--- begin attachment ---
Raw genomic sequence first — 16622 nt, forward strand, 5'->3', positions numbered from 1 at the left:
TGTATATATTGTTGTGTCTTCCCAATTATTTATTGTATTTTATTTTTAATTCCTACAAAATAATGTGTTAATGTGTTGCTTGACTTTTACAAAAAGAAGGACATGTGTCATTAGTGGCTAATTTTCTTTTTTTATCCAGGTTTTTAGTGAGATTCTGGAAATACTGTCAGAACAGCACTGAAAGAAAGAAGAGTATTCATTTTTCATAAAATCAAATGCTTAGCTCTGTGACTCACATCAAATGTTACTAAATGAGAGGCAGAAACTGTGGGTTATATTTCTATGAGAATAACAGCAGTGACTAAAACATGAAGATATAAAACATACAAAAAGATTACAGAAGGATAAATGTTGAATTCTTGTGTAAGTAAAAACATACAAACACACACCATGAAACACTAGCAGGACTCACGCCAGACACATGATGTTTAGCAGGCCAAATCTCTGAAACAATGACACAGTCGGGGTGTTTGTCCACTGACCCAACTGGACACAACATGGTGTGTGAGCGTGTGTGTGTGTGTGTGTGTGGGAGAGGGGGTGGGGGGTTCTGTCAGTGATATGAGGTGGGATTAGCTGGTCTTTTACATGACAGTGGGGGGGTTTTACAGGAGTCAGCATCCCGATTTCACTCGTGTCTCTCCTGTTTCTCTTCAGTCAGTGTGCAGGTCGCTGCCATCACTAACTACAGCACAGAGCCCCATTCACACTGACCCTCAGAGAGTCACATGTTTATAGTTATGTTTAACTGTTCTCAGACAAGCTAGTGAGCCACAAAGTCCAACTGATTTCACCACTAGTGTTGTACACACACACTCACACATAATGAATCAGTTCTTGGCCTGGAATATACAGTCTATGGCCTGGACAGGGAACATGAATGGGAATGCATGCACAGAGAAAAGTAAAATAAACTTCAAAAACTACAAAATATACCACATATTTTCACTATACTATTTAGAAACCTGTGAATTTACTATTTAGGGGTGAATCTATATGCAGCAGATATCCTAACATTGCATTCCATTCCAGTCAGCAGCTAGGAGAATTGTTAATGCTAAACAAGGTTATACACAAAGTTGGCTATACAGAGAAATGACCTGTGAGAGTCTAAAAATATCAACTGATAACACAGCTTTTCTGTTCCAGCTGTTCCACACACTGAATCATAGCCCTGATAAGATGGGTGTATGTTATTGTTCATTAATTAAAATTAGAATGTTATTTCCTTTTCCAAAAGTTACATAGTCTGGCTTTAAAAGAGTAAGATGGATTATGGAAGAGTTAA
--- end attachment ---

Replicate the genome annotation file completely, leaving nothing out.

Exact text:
Raw genomic sequence first — 16622 nt, forward strand, 5'->3', positions numbered from 1 at the left:
TGTATATATTGTTGTGTCTTCCCAATTATTTATTGTATTTTATTTTTAATTCCTACAAAATAATGTGTTAATGTGTTGCTTGACTTTTACAAAAAGAAGGACATGTGTCATTAGTGGCTAATTTTCTTTTTTTATCCAGGTTTTTAGTGAGATTCTGGAAATACTGTCAGAACAGCACTGAAAGAAAGAAGAGTATTCATTTTTCATAAAATCAAATGCTTAGCTCTGTGACTCACATCAAATGTTACTAAATGAGAGGCAGAAACTGTGGGTTATATTTCTATGAGAATAACAGCAGTGACTAAAACATGAAGATATAAAACATACAAAAAGATTACAGAAGGATAAATGTTGAATTCTTGTGTAAGTAAAAACATACAAACACACACCATGAAACACTAGCAGGACTCACGCCAGACACATGATGTTTAGCAGGCCAAATCTCTGAAACAATGACACAGTCGGGGTGTTTGTCCACTGACCCAACTGGACACAACATGGTGTGTGAGCGTGTGTGTGTGTGTGTGTGTGGGAGAGGGGGTGGGGGGTTCTGTCAGTGATATGAGGTGGGATTAGCTGGTCTTTTACATGACAGTGGGGGGGTTTTACAGGAGTCAGCATCCCGATTTCACTCGTGTCTCTCCTGTTTCTCTTCAGTCAGTGTGCAGGTCGCTGCCATCACTAACTACAGCACAGAGCCCCATTCACACTGACCCTCAGAGAGTCACATGTTTATAGTTATGTTTAACTGTTCTCAGACAAGCTAGTGAGCCACAAAGTCCAACTGATTTCACCACTAGTGTTGTACACACACACTCACACATAATGAATCAGTTCTTGGCCTGGAATATACAGTCTATGGCCTGGACAGGGAACATGAATGGGAATGCATGCACAGAGAAAAGTAAAATAAACTTCAAAAACTACAAAATATACCACATATTTTCACTATACTATTTAGAAACCTGTGAATTTACTATTTAGGGGTGAATCTATATGCAGCAGATATCCTAACATTGCATTCCATTCCAGTCAGCAGCTAGGAGAATTGTTAATGCTAAACAAGGTTATACACAAAGTTGGCTATACAGAGAAATGACCTGTGAGAGTCTAAAAATATCAACTGATAACACAGCTTTTCTGTTCCAGCTGTTCCACACACTGAATCATAGCCCTGATAAGATGGGTGTATGTTATTGTTCATTAATTAAAATTAGAATGTTATTTCCTTTTCCAAAAGTTACATAGTCTGGCTTTAAAAGAGTAAGATGGATTATGGAAGAGTTAA